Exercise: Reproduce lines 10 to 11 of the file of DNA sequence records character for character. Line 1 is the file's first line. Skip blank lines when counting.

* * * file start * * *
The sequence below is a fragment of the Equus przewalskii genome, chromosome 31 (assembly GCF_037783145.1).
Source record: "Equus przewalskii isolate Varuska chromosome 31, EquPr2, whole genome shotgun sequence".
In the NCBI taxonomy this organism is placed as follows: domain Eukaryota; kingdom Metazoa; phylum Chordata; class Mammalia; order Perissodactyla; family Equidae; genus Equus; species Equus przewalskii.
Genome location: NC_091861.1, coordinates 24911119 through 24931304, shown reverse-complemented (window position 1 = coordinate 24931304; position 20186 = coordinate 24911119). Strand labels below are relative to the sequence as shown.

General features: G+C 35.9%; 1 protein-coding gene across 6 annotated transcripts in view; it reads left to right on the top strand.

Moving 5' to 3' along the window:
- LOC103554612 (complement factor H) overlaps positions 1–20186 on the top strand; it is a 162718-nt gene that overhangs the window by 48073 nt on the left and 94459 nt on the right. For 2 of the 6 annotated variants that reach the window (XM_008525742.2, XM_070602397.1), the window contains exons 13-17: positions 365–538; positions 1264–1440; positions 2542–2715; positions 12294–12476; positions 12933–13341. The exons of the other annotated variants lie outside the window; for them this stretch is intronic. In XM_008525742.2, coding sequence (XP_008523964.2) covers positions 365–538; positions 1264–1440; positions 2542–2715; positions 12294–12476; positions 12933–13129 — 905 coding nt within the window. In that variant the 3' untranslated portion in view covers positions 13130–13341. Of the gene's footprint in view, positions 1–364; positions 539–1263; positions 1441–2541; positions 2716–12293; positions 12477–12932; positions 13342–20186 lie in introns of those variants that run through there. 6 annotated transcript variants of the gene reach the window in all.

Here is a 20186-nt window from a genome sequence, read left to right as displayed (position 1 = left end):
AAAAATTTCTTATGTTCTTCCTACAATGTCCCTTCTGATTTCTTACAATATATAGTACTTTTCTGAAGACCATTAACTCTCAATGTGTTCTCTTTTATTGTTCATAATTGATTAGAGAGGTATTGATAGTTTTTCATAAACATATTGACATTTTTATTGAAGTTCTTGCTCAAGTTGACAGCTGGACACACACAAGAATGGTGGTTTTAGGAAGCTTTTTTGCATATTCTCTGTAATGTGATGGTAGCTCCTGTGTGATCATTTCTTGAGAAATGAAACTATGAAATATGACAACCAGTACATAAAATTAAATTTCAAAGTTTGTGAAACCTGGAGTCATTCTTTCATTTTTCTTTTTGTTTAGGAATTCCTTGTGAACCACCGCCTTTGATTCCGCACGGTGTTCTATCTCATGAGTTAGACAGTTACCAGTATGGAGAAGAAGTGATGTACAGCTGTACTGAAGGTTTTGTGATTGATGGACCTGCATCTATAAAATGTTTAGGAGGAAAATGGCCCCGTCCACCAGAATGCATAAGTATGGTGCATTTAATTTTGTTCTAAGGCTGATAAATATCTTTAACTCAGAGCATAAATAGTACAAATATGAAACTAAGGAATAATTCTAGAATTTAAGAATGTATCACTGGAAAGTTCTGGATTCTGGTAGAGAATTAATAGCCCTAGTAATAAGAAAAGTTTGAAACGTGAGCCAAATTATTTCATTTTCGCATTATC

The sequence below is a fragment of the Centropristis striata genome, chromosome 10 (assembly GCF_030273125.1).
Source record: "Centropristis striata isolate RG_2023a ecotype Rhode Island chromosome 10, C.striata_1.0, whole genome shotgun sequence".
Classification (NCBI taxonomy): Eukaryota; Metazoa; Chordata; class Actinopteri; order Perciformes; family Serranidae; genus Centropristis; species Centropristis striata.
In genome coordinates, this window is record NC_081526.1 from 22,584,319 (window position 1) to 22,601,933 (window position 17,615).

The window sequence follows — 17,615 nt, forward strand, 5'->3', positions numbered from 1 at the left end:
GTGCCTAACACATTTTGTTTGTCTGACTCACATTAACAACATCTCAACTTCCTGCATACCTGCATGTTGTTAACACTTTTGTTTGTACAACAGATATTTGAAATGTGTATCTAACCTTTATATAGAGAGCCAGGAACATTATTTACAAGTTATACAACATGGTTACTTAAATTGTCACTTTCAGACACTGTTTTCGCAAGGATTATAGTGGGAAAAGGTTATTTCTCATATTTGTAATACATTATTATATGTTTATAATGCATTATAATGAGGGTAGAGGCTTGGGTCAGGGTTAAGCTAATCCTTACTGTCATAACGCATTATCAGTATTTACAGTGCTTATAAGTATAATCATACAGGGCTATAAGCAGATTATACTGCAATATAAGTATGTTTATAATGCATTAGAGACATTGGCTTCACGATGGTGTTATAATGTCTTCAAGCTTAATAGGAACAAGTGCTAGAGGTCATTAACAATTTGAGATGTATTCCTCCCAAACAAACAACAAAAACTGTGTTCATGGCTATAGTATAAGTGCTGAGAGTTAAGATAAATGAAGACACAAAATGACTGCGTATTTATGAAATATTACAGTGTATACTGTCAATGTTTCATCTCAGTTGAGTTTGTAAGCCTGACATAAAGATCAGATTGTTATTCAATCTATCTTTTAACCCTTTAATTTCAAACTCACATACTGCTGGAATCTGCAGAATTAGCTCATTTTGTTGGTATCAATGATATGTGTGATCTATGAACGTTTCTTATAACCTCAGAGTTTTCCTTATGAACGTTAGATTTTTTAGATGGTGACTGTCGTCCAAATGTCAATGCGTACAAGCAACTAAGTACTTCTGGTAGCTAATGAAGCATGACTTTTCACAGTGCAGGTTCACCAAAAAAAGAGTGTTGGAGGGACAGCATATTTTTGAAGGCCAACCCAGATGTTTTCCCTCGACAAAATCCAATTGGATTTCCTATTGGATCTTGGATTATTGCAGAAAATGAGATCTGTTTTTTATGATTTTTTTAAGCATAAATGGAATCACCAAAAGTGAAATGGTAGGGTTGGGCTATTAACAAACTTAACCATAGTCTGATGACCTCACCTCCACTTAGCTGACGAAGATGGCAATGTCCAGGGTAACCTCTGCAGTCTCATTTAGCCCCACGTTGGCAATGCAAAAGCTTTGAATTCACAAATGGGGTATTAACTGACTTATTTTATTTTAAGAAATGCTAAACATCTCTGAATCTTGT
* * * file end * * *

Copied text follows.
The sequence below is a fragment of the Centropristis striata genome, chromosome 10 (assembly GCF_030273125.1).
Source record: "Centropristis striata isolate RG_2023a ecotype Rhode Island chromosome 10, C.striata_1.0, whole genome shotgun sequence".